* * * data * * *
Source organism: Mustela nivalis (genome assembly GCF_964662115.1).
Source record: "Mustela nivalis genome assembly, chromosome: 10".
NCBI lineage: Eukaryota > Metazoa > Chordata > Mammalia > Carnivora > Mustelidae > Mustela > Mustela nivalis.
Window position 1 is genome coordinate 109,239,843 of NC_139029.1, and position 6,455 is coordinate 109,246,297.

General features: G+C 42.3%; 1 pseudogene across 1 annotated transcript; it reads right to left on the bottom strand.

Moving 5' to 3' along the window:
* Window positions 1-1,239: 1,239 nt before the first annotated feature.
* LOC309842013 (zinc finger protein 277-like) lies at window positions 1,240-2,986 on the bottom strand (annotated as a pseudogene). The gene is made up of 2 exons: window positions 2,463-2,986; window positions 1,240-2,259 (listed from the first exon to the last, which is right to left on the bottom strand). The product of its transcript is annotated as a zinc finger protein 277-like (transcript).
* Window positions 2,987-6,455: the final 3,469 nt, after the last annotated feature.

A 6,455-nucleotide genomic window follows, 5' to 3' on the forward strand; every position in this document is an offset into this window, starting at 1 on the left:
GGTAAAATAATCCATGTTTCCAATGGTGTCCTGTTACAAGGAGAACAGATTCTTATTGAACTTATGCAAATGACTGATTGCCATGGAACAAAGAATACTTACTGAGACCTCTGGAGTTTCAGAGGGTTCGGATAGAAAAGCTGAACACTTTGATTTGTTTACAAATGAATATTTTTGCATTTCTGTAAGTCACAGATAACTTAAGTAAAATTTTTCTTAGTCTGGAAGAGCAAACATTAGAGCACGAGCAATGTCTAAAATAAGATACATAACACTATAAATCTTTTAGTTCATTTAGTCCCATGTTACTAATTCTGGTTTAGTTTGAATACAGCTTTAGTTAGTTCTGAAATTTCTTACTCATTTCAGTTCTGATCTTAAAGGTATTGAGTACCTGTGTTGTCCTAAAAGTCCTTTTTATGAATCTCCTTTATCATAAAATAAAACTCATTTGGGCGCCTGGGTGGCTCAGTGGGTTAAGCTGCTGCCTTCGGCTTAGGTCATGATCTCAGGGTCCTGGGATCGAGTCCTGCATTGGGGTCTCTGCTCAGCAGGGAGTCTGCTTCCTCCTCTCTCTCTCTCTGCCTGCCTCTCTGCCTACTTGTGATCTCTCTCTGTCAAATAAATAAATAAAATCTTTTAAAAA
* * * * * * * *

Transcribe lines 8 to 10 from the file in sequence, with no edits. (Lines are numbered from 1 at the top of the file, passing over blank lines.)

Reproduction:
* LOC309842013 (zinc finger protein 277-like) lies at window positions 1,240-2,986 on the bottom strand (annotated as a pseudogene). The gene is made up of 2 exons: window positions 2,463-2,986; window positions 1,240-2,259 (listed from the first exon to the last, which is right to left on the bottom strand). The product of its transcript is annotated as a zinc finger protein 277-like (transcript).
* Window positions 2,987-6,455: the final 3,469 nt, after the last annotated feature.

A 6,455-nucleotide genomic window follows, 5' to 3' on the forward strand; every position in this document is an offset into this window, starting at 1 on the left: